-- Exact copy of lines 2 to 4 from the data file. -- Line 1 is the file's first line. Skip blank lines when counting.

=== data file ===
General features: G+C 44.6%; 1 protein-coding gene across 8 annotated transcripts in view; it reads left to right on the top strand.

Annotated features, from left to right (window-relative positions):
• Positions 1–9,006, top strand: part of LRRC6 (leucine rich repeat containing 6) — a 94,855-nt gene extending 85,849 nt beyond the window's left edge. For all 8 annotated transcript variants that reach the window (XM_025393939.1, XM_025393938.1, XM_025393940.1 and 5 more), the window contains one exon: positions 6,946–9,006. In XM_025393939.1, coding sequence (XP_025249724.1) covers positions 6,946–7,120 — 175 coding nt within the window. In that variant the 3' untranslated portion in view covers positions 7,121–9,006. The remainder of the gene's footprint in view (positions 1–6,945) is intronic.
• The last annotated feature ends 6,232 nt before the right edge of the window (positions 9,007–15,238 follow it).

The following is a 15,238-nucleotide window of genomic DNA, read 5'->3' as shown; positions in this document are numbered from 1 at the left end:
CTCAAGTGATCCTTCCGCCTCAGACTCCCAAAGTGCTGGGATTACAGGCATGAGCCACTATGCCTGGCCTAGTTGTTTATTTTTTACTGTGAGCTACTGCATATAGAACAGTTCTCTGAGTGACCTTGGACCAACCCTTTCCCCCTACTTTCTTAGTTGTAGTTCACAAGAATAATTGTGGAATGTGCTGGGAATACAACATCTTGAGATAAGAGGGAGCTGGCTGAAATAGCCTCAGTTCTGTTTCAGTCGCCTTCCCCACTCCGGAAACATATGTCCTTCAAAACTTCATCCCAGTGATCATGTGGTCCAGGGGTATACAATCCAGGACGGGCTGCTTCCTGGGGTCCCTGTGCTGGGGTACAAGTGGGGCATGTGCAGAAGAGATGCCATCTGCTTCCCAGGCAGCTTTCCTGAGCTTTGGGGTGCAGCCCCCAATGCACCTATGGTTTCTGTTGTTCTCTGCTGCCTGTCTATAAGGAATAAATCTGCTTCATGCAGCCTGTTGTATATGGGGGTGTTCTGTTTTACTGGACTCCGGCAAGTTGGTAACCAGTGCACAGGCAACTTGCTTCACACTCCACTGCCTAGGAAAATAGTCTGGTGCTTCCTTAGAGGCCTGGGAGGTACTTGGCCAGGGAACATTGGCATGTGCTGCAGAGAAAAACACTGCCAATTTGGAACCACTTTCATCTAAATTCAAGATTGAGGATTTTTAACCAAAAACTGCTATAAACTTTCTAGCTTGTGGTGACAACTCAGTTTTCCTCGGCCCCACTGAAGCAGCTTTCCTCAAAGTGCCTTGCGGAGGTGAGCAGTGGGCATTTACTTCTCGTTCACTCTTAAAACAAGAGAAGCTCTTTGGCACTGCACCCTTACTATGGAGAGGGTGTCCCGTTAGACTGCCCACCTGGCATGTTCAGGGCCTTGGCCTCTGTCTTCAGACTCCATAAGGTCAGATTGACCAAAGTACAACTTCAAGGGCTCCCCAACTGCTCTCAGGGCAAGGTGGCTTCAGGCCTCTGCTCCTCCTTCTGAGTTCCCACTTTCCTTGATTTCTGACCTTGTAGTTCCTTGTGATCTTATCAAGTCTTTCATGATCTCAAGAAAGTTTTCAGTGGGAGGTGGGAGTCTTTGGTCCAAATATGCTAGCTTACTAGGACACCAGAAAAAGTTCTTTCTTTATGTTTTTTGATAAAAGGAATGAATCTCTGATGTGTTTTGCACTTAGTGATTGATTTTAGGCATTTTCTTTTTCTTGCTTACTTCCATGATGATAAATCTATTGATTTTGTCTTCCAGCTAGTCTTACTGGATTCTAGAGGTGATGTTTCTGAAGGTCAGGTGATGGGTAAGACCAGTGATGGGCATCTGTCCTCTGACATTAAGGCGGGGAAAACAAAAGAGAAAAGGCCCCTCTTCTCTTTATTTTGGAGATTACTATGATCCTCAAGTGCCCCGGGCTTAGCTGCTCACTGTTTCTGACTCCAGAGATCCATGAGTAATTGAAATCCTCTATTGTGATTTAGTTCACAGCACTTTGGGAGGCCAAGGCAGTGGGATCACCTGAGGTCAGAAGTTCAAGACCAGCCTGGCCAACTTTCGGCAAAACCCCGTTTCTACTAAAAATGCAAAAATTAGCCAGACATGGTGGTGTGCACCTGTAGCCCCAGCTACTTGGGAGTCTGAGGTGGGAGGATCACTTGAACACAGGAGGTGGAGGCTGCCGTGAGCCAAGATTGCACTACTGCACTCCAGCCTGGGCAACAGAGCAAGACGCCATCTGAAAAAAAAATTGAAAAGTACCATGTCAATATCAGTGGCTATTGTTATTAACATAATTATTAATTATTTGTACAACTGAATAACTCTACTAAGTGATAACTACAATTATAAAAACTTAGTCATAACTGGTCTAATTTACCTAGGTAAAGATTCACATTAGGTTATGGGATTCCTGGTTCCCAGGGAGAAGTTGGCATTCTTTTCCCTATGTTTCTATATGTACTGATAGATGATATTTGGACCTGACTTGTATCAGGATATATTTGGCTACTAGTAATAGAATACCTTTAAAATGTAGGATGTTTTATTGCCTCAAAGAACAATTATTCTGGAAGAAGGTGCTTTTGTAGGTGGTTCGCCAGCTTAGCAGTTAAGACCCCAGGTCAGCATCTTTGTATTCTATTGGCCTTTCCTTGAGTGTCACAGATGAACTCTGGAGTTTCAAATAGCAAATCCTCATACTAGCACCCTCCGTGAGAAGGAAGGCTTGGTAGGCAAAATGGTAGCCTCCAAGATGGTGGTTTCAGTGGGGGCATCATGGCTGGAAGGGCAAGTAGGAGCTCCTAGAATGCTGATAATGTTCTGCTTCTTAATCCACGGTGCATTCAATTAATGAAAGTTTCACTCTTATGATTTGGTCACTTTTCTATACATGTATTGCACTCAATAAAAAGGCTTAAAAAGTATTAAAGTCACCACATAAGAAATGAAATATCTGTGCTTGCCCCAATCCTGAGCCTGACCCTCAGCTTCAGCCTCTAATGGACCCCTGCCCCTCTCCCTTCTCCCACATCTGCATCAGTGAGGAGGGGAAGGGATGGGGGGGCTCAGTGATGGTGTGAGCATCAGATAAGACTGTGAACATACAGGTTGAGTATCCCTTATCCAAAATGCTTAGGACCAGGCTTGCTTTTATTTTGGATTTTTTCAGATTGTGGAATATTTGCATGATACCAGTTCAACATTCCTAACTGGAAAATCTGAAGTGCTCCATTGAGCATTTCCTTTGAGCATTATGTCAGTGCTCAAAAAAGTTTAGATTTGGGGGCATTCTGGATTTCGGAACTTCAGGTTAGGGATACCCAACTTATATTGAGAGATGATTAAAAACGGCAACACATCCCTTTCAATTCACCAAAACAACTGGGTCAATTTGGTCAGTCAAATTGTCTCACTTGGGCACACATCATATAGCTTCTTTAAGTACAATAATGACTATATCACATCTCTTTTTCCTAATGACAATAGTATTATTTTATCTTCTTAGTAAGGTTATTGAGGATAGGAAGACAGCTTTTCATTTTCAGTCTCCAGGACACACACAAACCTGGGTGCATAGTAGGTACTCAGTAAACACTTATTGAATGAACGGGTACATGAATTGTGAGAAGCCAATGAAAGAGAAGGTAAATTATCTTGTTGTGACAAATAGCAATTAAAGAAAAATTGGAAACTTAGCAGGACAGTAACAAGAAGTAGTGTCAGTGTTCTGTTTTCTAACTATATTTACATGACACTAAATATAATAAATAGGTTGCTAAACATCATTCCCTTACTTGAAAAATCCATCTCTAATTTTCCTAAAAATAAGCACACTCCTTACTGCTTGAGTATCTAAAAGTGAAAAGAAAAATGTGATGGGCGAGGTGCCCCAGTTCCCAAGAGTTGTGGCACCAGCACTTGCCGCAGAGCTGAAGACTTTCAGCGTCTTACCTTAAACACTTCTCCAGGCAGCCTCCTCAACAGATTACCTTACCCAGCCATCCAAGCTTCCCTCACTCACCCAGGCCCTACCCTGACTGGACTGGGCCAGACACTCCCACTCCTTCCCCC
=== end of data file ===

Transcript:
Annotated features, from left to right (window-relative positions):
• Positions 1–9,006, top strand: part of LRRC6 (leucine rich repeat containing 6) — a 94,855-nt gene extending 85,849 nt beyond the window's left edge. For all 8 annotated transcript variants that reach the window (XM_025393939.1, XM_025393938.1, XM_025393940.1 and 5 more), the window contains one exon: positions 6,946–9,006. In XM_025393939.1, coding sequence (XP_025249724.1) covers positions 6,946–7,120 — 175 coding nt within the window. In that variant the 3' untranslated portion in view covers positions 7,121–9,006. The remainder of the gene's footprint in view (positions 1–6,945) is intronic.
• The last annotated feature ends 6,232 nt before the right edge of the window (positions 9,007–15,238 follow it).